State of the Markets
The fourth quarter was strong and 2019 turned out to be a fantastic year for investments. Concerns of geopolitics, trade wars, and pending recessions were all placed on hold as markets reached new highs, several U.S. companies achieved trillion-dollar valuations, and most asset classes ended the year with positive double-digit returns.
As of the end of December, the U.S. stock market (Russell 3000) was up 9.1% for the quarter and 31% for the year. International developed markets (MSCI World ex USA IMI) were up 8.4% for the quarter and 22.9% for the year. Emerging markets (MSCI Emerging Markets IMI) had a positive return of 11.6% for the quarter, which brought 2019 performance to 17.7%. Publicly traded real estate (S&P Global REIT), while up only 0.8% for the fourth quarter, delivered returns of 23.1% for the year. The U.S. bond market (Bloomberg Barclays U.S. Aggregate Bond Index) had a modest return of 0.2% for the quarter but delivered 8.7% for 2019.
The total returns for major asset classes are below.
As an investor, you might find it helpful to step back from these impressive stock market numbers and look at the drivers of returns.
How Valuations Impact Performance
Stock market returns always come from a combination of three things – dividends, earnings growth, and changes in valuations. (Foreign markets are impacted by changes in currencies as well.) Looking at the first illustration in the chart below (courtesy of JP Morgan), you will see that over the last 15 years, the S&P 500 delivered total returns of 9%, which came from a 2.5% dividend yield, 6% earnings growth, and a 0.5% change in valuation. (These numbers are approximations.)
Historically, dividends are very consistent. Earnings may fluctuate from year to year, but actual long-term earnings growth is consistent as well. Valuations are the biggest variable and can rise and fall dramatically. However, valuations are mean reverting, which means that low valuations trend up over time and high valuations trend down. Said differently, high valuations often lead to lower future returns, while low valuations often lead to higher future returns.
The next set of data in the chart shows that in 2018, dividends were stable, earnings were very positive, but as the U.S. and International markets declined for the year, there was a significant decrease in valuations. It is no surprise that after the concerns that led to the 2018 decline dissipated, stock markets recovered significantly.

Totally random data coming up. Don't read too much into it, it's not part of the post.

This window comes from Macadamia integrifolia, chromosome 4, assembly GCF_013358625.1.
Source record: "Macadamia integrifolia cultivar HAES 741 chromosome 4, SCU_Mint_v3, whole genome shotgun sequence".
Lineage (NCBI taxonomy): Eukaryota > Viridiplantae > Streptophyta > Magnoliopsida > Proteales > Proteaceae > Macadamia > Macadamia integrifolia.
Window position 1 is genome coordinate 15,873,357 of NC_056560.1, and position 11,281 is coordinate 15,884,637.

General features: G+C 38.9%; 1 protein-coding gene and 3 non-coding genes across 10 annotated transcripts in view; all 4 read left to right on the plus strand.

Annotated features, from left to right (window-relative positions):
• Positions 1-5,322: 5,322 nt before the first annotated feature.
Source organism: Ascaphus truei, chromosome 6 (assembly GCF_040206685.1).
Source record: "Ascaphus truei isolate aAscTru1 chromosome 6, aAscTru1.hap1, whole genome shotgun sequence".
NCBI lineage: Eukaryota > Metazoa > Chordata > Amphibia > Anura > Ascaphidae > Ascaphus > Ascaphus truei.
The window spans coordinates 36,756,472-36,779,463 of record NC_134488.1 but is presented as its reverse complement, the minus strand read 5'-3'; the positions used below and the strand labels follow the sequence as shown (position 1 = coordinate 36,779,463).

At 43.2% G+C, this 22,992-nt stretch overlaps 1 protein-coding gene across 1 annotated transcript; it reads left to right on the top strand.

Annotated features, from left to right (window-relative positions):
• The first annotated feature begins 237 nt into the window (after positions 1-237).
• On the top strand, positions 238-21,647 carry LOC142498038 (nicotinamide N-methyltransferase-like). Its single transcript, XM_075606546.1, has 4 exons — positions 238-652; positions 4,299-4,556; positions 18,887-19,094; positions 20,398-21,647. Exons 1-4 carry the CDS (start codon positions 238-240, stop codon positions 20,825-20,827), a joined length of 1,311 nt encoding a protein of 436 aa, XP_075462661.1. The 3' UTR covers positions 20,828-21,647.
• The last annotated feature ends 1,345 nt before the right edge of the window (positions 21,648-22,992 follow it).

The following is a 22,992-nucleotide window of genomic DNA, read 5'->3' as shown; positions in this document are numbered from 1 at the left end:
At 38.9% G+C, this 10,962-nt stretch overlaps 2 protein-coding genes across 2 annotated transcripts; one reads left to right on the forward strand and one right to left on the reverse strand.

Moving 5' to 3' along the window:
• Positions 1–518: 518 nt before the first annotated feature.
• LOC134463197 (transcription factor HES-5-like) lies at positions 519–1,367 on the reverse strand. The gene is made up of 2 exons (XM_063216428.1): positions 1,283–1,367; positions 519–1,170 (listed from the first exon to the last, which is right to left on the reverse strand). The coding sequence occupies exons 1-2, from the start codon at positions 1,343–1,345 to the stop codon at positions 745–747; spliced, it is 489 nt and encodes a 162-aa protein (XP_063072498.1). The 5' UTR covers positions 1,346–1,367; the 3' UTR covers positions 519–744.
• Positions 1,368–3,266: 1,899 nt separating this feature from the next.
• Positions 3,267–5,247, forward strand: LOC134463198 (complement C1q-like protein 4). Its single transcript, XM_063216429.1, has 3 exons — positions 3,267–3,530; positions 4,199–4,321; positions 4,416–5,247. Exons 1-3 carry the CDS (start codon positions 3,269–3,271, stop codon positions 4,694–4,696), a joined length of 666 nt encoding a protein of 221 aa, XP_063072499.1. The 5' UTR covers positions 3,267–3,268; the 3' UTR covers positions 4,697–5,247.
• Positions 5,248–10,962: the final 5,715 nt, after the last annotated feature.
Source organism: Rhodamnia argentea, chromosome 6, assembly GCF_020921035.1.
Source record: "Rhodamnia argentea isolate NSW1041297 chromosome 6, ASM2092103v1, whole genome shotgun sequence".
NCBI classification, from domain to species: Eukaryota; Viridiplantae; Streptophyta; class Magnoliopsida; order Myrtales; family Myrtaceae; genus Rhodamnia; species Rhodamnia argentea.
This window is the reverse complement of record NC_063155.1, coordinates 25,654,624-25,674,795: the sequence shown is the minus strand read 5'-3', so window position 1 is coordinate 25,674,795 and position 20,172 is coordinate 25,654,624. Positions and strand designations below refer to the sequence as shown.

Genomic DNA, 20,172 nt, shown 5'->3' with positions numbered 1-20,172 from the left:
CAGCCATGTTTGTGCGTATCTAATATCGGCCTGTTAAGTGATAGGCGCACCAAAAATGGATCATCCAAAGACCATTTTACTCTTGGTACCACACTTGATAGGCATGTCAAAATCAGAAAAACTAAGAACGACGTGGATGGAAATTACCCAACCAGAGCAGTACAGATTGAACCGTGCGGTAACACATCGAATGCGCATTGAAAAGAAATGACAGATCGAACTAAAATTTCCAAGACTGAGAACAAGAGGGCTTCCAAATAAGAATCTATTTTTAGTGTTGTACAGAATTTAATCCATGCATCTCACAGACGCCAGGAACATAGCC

What is surprising is that 2019 was not a good earnings year. According to Barron’s, total 2019 earning for S&P 500 companies, are projected to increase by only 0.6% over 2018. Earnings outside the U.S. were slightly negative. Despite that significant lack of earnings growth, stock markets did extremely well, and you can see in the third set of data in the chart above, that the vast majority of returns in 2019 were driven by the recovery of valuations.
Understanding how changes in valuations impact overall market performance can also help investors understand how valuations within market segments and strategies can impact past and future performance.
Over the past few years, some segments of the stock market have done extremely well, while others have done just OK. The main reason for this gap in performance is that the large cap and growth categories have seen increases in valuation, hence better performance, while small cap and value categories have seen decreases in valuation, hence lagging performance. The Morningstar chart below illustrates current valuations of market segments broken down by size and style and confirms significant disparity between the cheap and expensive segments of the markets.
Just as cheap valuations at the end of 2018 set the stage for great performance in 2019, the relatively cheap valuations of small cap and value compared to large cap and growth, may set the stage for outperformance in the future.
Schwab and TD Ameritrade
There has been some big news in our industry over the last few months. We recently wrote about the trend of custodians like Schwab and TD Ameritrade moving to zero commission trades. This news ultimately led to declines in stock prices for both companies, which then led to Schwab making an offer to buy TD Ameritrade.
The deal was accepted and is slated to close at some point in 2020. It is estimated that it will take up to three years to fully integrate the firms. While this is a significant consolidation of market share within the discount brokerage world, this merger is likely to have minimal impact on our relationship with Schwab, but of course we will pay close attention as the transaction proceeds.
In late December, the SECURE Act (Setting Every Community Up for Retirement Enhancement) was passed as part of a Federal budget deal. The new law makes significant changes to IRA accounts, 401k plans, and 529 plans. Here is a bullet point summary of some of the changes that might affect individual investors:
- Required Minimum Distributions (RMD) age increases from 70 ½ to 72 for anyone who had not reached 70 ½ by the end of 2019
- IRA’s inherited by non-spousal beneficiaries can no longer take distributions based on their own life expectancy, but instead must take all distributions within 10 years after inheritance (with some exceptions)
- Parents can take penalty-free withdrawals up to $5,000 from retirement accounts upon the birth or adoption of a child
- 529 plans can be used to pay off up to $10,000 of student debt